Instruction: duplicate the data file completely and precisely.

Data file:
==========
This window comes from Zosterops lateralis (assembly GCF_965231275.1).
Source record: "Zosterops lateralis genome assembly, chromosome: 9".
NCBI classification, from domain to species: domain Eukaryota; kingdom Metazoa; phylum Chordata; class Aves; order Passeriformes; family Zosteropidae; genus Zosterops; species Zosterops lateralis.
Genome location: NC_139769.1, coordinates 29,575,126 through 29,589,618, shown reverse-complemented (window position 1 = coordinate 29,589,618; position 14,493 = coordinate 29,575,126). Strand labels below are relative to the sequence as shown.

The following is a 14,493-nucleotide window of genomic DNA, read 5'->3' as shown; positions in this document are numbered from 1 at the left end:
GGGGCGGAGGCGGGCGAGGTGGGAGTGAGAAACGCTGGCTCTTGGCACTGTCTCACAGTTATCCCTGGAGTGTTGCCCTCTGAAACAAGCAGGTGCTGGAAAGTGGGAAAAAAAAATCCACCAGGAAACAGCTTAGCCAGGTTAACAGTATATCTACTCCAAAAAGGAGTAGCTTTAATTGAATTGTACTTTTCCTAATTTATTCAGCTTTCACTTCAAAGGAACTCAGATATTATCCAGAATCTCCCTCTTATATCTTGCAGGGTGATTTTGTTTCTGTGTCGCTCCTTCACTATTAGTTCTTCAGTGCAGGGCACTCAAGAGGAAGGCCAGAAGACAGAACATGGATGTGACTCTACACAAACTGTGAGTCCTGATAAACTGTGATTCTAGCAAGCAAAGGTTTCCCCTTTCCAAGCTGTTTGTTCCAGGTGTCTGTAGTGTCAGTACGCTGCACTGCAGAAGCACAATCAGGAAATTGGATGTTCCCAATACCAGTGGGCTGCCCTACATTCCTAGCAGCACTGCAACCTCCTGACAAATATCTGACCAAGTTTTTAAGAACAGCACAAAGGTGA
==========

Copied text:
This window comes from Zosterops lateralis (assembly GCF_965231275.1).
Source record: "Zosterops lateralis genome assembly, chromosome: 9".
NCBI classification, from domain to species: domain Eukaryota; kingdom Metazoa; phylum Chordata; class Aves; order Passeriformes; family Zosteropidae; genus Zosterops; species Zosterops lateralis.
Genome location: NC_139769.1, coordinates 29,575,126 through 29,589,618, shown reverse-complemented (window position 1 = coordinate 29,589,618; position 14,493 = coordinate 29,575,126). Strand labels below are relative to the sequence as shown.

The following is a 14,493-nucleotide window of genomic DNA, read 5'->3' as shown; positions in this document are numbered from 1 at the left end:
GGGGCGGAGGCGGGCGAGGTGGGAGTGAGAAACGCTGGCTCTTGGCACTGTCTCACAGTTATCCCTGGAGTGTTGCCCTCTGAAACAAGCAGGTGCTGGAAAGTGGGAAAAAAAAATCCACCAGGAAACAGCTTAGCCAGGTTAACAGTATATCTACTCCAAAAAGGAGTAGCTTTAATTGAATTGTACTTTTCCTAATTTATTCAGCTTTCACTTCAAAGGAACTCAGATATTATCCAGAATCTCCCTCTTATATCTTGCAGGGTGATTTTGTTTCTGTGTCGCTCCTTCACTATTAGTTCTTCAGTGCAGGGCACTCAAGAGGAAGGCCAGAAGACAGAACATGGATGTGACTCTACACAAACTGTGAGTCCTGATAAACTGTGATTCTAGCAAGCAAAGGTTTCCCCTTTCCAAGCTGTTTGTTCCAGGTGTCTGTAGTGTCAGTACGCTGCACTGCAGAAGCACAATCAGGAAATTGGATGTTCCCAATACCAGTGGGCTGCCCTACATTCCTAGCAGCACTGCAACCTCCTGACAAATATCTGACCAAGTTTTTAAGAACAGCACAAAGGTGA